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Regulatory Issues Wellness Foods
Marketing Products Using
the Dietary Guidelines
Federal agencies implementing any food, nutrition or health program
are required to promote the Dietary Guidelines.
By Leslie Krasny, Contributing Editor
he Dietary Guidelines for Americans – the
foundation for the federal food and nutrition policy – provides recommendations to
advance health and reduce the risks of major chronic
diseases through diet and physical activity. The U.S.
Dept. of Health and Human Services and the USDA
jointly issue a revised edition every five years.
The 2005 edition was a significant departure from
previous editions because it is based on a more comprehensive, scientific analysis of diet and health data,
including the Dietary Reference Intake (DRI) reports
(published since 2000 by the Institute of Medicine).
This latest Dietary Guidelines contains 41 detailed
recommendations within nine general areas, and
presents marketing opportunities for the food industry
– particularly in conjunction with appropriate nutrient
content, health, and structure/function claims.
The guidelines may be the source of authoritative
statements for purposes of Food and Drug Administration Modernization Act (FDAMA), notifications
to the FDA for nutrient content and health claims,
although only statements in the executive summary
and key recommendations sections of the guidelines,
which reflect a preponderance of the scientific evidence, may be used for FDAMA notifications.
One way the guidelines may be used in marketing
is to reference recommendations for daily consumption. For example, 2 cups of fruit and 2½ cups of
vegetables (an average of 9 servings), 3 cups of dairy
(preferably fat-free or low-fat), and at least 3 ounceequivalents of whole grains are recommended. An
ounce-equivalent of grains is 1 slice of bread, 1 cup
of dry cereal, or ½ cup of cooked rice, pasta or cereal.
A “serving” under the Dietary Guidelines may differ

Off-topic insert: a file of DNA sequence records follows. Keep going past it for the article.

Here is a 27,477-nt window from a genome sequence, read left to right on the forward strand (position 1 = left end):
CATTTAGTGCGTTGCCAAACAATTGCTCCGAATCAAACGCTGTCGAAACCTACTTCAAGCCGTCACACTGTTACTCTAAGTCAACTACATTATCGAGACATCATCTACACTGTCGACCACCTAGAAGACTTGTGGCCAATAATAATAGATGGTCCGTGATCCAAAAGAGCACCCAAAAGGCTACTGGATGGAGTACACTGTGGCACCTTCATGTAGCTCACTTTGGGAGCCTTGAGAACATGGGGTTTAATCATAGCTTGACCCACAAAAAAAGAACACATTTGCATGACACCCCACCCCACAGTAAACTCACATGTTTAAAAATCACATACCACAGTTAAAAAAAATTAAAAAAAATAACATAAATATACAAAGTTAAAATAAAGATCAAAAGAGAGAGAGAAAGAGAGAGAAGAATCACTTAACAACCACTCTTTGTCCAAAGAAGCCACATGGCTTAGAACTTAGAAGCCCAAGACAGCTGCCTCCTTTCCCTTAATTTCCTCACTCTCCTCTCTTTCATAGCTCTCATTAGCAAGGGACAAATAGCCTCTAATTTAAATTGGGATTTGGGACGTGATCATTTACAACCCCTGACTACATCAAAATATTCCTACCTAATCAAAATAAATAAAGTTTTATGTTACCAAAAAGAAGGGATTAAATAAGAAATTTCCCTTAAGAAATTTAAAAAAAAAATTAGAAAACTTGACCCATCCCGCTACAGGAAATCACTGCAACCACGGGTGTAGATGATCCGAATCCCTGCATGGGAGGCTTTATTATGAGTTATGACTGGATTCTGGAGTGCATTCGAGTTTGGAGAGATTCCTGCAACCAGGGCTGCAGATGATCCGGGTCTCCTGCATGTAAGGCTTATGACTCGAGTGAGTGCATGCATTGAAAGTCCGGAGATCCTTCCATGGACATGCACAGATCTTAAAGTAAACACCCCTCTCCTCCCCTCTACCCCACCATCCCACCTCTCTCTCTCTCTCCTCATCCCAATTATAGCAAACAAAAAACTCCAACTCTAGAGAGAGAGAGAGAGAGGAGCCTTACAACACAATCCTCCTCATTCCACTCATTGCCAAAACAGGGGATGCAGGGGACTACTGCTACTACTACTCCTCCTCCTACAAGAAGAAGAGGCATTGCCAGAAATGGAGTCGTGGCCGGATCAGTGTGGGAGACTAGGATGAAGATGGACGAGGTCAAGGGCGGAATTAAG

from the required reference size for nutrition labeling
purposes, which may also be advantageous as a marketing tool if stated in a manner that is not confusing.
Another opportunity is to highlight differences
between daily intakes recommended under the guidelines for specific nutrients and daily values used in
nutrition labeling. The guidelines recommend 4,700
Food Processing’s Wellness Foods™
mg of potassium – far greater than the daily value of
3,500 mg – and 28g of fiber (14g per 1,000 calories),
as compared with the daily value of 25g.
In addition, the guidelines state that intake
levels of calcium, potassium, fiber, magnesium and
vitamins A (as carotenoids), C and E may be insufficient in the diets of adults. This can be effectively
used to promote products.
With respect to overweight and obesity, the
emphasis is that consuming more calories than
expended is a key factor contributing to the obesity
epidemic. It’s noted that if only nutrient-dense
foods are selected from each food group in amounts
recommended, a small amount of calories can be
consumed as added fats or sugars, alcohol or other
foods (“the discretionary calorie allowance”). The
trend is to market snack foods in small, single-serving units to assist consumers in controlling said
discretionary calories.
The guidelines also include statements that identify
dietary patterns or nutrients with health or disease
prevention. Such statements may be dietary guidance,
approved health claims, unapproved health claims,
structure/function claims or may fall in an unsettled
area of the law. The FDA has not clarified the distinctions among food categories, ingredients and nutrients
making it a challenge to identify the classifications in
order to comply with requirements.
Companies must ensure that any marketing use
of the guidelines is truthful and not misleading
within the total context. It’s unclear under what
circumstances “disclosures” may be indicated
when products meet referenced recommendations
of the guidelines, yet aren’t consistent with overall
recommendations. h
Leslie T. Krasny is a partner at the law
firm of Keller and Heckman LLP, San
Francisco office specializing in food
and drug law. She also holds a master’s
degree in cell and molecular biology.
April 2006 | 11